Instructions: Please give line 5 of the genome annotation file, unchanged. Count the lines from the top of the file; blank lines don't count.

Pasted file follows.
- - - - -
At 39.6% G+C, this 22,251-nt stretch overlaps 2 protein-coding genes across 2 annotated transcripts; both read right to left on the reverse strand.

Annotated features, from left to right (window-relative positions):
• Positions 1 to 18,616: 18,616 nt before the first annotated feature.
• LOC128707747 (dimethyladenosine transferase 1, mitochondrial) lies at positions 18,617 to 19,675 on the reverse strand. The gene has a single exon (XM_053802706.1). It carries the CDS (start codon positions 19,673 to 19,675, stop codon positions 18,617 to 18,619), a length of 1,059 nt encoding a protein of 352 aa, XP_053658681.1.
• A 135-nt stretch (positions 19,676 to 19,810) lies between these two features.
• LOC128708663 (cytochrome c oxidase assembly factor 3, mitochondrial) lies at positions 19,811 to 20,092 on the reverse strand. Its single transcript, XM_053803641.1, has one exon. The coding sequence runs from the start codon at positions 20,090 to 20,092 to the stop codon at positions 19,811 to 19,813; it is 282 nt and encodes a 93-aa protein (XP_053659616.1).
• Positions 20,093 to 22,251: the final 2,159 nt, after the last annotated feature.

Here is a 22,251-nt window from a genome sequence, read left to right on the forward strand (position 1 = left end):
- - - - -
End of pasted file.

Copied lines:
• A 135-nt stretch (positions 19,676 to 19,810) lies between these two features.